7. Place edging along the edge of the patio. Use non galvanized steel 3/8”x10” spikes and rigid (where possible) abs (plastic) edging.  Without proper edge restraints, a patio will fail.  Troweled concrete or wood is not proper.
  8. Once the edging is installed and all the edge pieces are cut and installed, it’s time to compact again. (yes, before the joint sand goes down.) Always start on the perimeter and work toward the center. Now run north south then east west.
  9. You need to find proper “washed” sand that has all the dust removed and has angular (not round) particles. Do not buy regular play sand or masonry sand.  Spend the money on the proper sand.  In fact spring for the “polymeric sand,” this kind of sand is proper for the application PLUS it has a binding polymer (glue) component to it.  Which ever way you go, spread your sand on a dry surface.  Sweep it out evenly until the surface is covered with a thin layer (no mounds).  Now its time to run the compactor one more time.  Start on the perimeter, and check your joints for proper fill. Slip a business card into the slot. If it sinks more than ¼” , add more sand. Once the joints are full  and compacted, your done. If you used Polymeric sand, follow the directions on the bag carefully to wet & wait, then wet & wait several times.  You are trying to penetrate the sand with water to at least 1 ½” deep. One heavy application of water will simply wash all the polymer out of the sand or even remove sand too. Be careful.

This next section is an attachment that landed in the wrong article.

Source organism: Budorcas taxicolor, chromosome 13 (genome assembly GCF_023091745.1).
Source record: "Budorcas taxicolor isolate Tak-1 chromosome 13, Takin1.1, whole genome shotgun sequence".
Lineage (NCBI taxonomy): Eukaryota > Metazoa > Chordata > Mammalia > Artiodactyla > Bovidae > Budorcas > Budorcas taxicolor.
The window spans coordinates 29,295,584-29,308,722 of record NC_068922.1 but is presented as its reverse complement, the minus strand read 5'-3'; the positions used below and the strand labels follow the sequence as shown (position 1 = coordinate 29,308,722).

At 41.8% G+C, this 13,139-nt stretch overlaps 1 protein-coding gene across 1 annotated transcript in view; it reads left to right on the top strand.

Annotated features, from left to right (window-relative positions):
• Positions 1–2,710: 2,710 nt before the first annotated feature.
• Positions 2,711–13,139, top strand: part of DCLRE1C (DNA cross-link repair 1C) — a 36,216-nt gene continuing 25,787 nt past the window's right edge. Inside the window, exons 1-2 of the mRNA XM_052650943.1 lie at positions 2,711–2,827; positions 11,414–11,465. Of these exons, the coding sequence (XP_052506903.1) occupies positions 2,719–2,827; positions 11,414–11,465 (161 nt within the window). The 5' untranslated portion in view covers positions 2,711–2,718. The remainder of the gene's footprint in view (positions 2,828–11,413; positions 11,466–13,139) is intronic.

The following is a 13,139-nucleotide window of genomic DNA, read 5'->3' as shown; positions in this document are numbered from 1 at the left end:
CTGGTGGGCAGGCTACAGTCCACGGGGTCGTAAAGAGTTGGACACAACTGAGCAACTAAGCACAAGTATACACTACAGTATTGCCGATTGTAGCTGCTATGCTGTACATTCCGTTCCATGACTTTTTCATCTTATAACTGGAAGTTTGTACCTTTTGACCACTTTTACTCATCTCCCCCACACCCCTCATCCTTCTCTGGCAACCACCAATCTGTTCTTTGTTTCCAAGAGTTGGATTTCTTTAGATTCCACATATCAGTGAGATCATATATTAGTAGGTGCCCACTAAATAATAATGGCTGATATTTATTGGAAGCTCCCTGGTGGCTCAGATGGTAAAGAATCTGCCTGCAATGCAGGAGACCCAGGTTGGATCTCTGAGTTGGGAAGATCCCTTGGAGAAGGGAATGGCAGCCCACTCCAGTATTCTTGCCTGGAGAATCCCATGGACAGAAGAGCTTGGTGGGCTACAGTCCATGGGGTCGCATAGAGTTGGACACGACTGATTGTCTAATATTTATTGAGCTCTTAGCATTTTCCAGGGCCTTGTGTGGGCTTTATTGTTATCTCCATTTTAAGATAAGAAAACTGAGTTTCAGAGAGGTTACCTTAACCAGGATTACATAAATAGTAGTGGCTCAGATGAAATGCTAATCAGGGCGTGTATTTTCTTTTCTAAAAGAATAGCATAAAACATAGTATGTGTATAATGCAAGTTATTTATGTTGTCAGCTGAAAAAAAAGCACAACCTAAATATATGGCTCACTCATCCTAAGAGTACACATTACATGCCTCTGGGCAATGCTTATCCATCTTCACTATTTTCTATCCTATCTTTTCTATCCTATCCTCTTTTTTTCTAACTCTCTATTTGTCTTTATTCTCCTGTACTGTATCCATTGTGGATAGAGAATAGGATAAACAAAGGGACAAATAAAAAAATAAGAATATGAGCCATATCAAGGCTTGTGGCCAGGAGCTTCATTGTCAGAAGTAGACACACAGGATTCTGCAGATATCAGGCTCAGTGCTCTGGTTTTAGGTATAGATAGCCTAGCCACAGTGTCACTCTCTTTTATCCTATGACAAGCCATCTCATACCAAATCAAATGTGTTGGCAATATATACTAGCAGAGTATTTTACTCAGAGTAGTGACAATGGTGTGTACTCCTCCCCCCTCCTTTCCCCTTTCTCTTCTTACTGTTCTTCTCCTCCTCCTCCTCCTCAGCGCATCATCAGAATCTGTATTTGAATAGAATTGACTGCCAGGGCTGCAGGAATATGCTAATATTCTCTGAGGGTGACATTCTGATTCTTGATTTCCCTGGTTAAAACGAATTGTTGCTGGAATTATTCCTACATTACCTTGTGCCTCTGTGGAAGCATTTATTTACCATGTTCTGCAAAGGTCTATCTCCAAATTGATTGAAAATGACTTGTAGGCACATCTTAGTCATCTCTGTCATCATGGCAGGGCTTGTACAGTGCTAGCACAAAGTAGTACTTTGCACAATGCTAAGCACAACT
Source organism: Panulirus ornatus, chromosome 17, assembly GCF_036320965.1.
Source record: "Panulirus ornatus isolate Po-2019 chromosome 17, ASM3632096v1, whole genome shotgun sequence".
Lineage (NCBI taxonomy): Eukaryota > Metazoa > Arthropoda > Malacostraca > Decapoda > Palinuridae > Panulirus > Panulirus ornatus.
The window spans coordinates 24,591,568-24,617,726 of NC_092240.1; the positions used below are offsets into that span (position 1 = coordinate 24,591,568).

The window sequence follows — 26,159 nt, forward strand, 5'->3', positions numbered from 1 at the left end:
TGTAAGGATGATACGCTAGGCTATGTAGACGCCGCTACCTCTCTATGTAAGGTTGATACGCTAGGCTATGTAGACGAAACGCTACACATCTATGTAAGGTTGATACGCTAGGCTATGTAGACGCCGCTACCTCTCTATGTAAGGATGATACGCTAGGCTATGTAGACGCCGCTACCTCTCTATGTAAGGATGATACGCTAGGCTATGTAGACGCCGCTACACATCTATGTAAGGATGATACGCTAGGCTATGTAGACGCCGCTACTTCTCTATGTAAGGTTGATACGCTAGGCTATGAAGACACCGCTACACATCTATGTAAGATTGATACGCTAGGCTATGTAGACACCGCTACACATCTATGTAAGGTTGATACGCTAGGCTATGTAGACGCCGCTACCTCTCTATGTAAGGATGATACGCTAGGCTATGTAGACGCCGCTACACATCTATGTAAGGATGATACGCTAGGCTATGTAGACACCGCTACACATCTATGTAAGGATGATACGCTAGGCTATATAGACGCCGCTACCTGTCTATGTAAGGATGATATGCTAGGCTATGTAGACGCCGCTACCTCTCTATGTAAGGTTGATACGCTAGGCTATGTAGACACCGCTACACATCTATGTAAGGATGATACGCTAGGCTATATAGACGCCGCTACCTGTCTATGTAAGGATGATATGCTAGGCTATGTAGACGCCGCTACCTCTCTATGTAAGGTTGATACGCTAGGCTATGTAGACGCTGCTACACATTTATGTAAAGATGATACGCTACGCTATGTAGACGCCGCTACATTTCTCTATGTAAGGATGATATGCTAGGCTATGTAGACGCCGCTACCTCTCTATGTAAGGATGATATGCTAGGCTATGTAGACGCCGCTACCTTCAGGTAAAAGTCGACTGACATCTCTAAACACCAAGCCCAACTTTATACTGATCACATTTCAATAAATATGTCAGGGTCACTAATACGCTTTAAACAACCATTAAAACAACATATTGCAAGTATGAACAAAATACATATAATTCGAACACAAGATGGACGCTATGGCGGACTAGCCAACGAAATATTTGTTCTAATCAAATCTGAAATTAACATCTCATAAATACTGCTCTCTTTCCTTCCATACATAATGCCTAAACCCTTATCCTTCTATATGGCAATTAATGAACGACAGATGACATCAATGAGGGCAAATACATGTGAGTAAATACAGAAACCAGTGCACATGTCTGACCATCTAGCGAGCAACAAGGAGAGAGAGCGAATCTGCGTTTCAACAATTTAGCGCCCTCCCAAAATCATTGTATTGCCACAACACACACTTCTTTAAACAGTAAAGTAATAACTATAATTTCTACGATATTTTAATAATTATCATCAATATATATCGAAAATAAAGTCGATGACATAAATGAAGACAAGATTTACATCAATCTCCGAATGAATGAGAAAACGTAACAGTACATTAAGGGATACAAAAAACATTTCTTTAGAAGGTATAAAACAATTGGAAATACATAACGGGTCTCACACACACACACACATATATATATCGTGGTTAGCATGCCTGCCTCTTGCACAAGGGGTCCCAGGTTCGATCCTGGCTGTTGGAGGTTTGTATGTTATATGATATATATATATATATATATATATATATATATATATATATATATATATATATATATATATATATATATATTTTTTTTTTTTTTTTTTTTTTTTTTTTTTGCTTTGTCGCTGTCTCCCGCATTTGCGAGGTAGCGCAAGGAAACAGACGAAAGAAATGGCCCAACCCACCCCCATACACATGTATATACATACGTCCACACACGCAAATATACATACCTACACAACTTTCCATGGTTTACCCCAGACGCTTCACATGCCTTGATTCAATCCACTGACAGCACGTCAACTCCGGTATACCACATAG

A 20 x 15 patio excavated 4”deep plus the extra 6” of perimeter for edging will generate over 4 tons of soil to haul away or relocate on site. That same patio will require around 4 tons of Dot approved road base (4”), 1 ton of bedding sand (washed granite) and over 3 tons of pavers.

There are several resources out there that may suggest different, more simplistic methods of installation.  Be careful.  Consider this-  What does Home Depot or Lowes sell?  Materials? What does an installer sell? A job they know they can guarantee and stake their reputation on, right?  Who do you think knows more about the install process?

Why am I sharing the knowledge? I believe pavers are a good product when installed correctly and I know that the person that is willing to tackle this type of project is not my target customer anyway.  A few unfinished projects may come my way for trying to help, but more importantly, a few paver projects might just get installed correctly and raise the public opinion of pavers as a whole.  Good luck and have fun.

If you still want to see some how to videos, follow the links below to Lowes sponsored videos on Youtube.

You can also visit www.youtube.com to find many do-it-yourself instructional videos.

Follow this link to a Brick patio installation guide supplied by the (BIA) brick industry association.